Change in negative posttraumatic cognitions is a proposed mechanism through which Prolonged Exposure (PE) leads to symptom reduction of posttraumatic stress disorder (PTSD). A strong case for posttraumatic cognitions as a change mechanism in PTSD treatment can be made by establishing temporal precedence of change in cognitions. The current study examines the temporal relationship between change in posttraumatic cognitions and PTSD symptoms during PE, using the Posttraumatic Cognitions Inventory. Patients with DSM-5 defined PTSD following childhood abuse (N = 83) received a maximum of 14-16 sessions of PE. Clinician-rated PTSD symptom severity and posttraumatic cognitions were assessed at baseline, week 4, 8, and 16 (post-treatment). Using time-lagged mixed effect regression models, we found that posttraumatic cognitions predicted subsequent PTSD symptom improvement. Notably, when using the items of an abbreviated version of the PTCI (PTCI-9), we found a mutual relationship between posttraumatic cognitions and PTSD symptom improvement. Crucially, the effect of change in cognitions on PTSD symptom change was greater than the reverse effect. The current findings corroborate change in posttraumatic cognitions as a change process during PE, but cognitions and symptoms cannot be completely separated. The PTCI-9 is a short instrument that appears suitable to track cognitive change over time.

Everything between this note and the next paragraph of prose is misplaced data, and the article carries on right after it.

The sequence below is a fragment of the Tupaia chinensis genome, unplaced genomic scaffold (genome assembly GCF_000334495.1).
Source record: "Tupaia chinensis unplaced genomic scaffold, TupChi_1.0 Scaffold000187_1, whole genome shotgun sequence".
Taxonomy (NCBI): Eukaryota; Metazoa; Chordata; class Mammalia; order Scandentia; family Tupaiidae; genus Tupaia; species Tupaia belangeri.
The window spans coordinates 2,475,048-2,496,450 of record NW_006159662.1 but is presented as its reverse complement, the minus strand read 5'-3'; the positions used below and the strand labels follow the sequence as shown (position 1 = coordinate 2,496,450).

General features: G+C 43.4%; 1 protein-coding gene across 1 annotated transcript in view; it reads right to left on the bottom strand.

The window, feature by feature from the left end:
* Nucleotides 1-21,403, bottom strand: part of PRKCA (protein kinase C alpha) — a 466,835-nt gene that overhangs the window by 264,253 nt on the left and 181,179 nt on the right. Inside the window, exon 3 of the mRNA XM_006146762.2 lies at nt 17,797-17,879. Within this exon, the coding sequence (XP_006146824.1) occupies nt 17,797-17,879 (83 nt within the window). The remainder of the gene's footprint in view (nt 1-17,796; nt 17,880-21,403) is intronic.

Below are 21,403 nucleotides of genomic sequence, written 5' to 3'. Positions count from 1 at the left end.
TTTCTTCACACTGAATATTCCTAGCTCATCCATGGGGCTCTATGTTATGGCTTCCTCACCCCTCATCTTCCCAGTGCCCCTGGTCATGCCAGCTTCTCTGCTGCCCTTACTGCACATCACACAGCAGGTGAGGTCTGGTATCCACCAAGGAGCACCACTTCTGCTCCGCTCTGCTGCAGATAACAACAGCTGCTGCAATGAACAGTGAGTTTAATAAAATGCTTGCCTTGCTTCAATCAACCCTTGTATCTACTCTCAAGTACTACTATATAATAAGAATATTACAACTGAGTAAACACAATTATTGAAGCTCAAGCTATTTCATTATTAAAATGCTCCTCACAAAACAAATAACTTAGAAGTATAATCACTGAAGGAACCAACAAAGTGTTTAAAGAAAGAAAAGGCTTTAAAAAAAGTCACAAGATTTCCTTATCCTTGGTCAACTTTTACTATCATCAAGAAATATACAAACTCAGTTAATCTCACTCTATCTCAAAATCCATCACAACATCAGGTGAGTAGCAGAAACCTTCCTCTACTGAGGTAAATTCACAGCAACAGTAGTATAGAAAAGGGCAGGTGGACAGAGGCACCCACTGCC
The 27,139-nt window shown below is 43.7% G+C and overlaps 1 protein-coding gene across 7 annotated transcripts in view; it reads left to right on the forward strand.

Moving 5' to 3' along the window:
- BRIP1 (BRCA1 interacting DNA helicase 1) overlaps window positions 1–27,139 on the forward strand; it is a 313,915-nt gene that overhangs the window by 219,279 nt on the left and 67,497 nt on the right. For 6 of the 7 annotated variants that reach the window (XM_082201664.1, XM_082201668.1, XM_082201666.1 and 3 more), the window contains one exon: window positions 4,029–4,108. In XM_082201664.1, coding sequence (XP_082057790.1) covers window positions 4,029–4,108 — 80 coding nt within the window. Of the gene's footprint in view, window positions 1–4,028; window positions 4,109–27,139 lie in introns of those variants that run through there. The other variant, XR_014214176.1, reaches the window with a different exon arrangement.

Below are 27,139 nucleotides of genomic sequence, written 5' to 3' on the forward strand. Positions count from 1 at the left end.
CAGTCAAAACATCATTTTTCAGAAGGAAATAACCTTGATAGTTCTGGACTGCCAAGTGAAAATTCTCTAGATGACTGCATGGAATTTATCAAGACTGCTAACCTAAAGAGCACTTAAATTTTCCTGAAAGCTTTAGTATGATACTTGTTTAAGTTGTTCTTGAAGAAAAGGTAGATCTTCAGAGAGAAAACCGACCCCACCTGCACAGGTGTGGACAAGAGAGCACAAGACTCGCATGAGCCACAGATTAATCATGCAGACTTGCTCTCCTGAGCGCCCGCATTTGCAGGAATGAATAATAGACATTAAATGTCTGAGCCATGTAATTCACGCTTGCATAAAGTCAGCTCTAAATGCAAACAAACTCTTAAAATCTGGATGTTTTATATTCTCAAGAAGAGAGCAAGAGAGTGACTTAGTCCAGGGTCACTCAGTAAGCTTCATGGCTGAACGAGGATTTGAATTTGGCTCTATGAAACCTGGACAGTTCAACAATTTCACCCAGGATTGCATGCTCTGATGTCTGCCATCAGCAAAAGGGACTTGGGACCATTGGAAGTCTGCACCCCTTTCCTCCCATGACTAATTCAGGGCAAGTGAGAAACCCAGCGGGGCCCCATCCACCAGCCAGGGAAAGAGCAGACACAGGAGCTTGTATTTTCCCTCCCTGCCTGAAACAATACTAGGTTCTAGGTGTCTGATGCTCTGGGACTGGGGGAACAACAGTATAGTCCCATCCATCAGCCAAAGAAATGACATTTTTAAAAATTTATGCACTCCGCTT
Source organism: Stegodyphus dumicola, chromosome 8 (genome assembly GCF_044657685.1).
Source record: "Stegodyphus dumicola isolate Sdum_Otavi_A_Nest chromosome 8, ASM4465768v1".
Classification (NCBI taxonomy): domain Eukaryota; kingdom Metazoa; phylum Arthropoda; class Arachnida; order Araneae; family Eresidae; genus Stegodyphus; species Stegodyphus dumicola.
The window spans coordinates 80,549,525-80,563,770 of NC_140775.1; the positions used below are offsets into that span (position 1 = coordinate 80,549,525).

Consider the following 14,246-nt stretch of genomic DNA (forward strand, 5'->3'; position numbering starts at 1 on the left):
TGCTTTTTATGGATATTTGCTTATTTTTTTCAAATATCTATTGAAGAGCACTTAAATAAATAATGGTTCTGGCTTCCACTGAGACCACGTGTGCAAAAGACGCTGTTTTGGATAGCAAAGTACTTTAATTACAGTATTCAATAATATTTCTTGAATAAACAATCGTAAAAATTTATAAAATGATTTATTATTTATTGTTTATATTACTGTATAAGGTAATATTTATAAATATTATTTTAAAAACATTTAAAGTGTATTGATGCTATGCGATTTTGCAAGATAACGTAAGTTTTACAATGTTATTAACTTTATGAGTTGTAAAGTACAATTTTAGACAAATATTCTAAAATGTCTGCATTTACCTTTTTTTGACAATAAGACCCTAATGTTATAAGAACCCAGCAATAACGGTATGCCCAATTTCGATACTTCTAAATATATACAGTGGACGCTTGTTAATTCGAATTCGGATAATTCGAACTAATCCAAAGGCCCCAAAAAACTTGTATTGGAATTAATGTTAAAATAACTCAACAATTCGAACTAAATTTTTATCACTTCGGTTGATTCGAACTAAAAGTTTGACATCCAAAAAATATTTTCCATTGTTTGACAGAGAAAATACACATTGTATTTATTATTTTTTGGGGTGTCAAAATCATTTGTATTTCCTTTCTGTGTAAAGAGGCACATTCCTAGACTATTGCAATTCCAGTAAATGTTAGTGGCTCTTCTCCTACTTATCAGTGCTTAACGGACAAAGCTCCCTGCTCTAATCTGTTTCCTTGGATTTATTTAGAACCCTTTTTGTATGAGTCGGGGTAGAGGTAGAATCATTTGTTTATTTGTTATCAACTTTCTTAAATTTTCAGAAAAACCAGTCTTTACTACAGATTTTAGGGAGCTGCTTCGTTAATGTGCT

Keywords: Mechanisms of change; Posttraumatic cognitions; Posttraumatic stress disorder; Prolonged exposure therapy.
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